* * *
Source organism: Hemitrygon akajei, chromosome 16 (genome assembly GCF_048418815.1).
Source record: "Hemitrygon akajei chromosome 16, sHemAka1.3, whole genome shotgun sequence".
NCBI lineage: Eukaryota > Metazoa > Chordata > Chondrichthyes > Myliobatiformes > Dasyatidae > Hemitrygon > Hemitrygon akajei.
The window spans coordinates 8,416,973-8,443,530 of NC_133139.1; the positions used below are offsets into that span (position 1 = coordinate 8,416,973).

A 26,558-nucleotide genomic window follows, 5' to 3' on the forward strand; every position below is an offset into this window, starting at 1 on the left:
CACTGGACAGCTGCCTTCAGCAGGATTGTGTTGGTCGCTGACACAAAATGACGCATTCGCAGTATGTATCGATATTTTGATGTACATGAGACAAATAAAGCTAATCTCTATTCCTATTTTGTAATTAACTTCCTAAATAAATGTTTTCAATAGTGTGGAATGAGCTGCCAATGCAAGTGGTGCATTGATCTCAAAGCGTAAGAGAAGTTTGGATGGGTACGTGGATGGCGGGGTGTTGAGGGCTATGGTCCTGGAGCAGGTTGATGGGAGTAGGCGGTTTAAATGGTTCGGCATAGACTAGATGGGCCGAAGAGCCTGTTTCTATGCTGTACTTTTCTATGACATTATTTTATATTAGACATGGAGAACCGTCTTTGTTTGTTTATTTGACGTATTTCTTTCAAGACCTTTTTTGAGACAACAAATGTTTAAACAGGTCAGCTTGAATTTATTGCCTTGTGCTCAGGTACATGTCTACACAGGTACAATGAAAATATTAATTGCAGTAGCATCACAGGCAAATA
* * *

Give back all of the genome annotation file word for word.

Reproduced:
Source organism: Hemitrygon akajei, chromosome 16 (genome assembly GCF_048418815.1).
Source record: "Hemitrygon akajei chromosome 16, sHemAka1.3, whole genome shotgun sequence".
NCBI lineage: Eukaryota > Metazoa > Chordata > Chondrichthyes > Myliobatiformes > Dasyatidae > Hemitrygon > Hemitrygon akajei.
The window spans coordinates 8,416,973-8,443,530 of NC_133139.1; the positions used below are offsets into that span (position 1 = coordinate 8,416,973).

A 26,558-nucleotide genomic window follows, 5' to 3' on the forward strand; every position below is an offset into this window, starting at 1 on the left:
CACTGGACAGCTGCCTTCAGCAGGATTGTGTTGGTCGCTGACACAAAATGACGCATTCGCAGTATGTATCGATATTTTGATGTACATGAGACAAATAAAGCTAATCTCTATTCCTATTTTGTAATTAACTTCCTAAATAAATGTTTTCAATAGTGTGGAATGAGCTGCCAATGCAAGTGGTGCATTGATCTCAAAGCGTAAGAGAAGTTTGGATGGGTACGTGGATGGCGGGGTGTTGAGGGCTATGGTCCTGGAGCAGGTTGATGGGAGTAGGCGGTTTAAATGGTTCGGCATAGACTAGATGGGCCGAAGAGCCTGTTTCTATGCTGTACTTTTCTATGACATTATTTTATATTAGACATGGAGAACCGTCTTTGTTTGTTTATTTGACGTATTTCTTTCAAGACCTTTTTTGAGACAACAAATGTTTAAACAGGTCAGCTTGAATTTATTGCCTTGTGCTCAGGTACATGTCTACACAGGTACAATGAAAATATTAATTGCAGTAGCATCACAGGCAAATA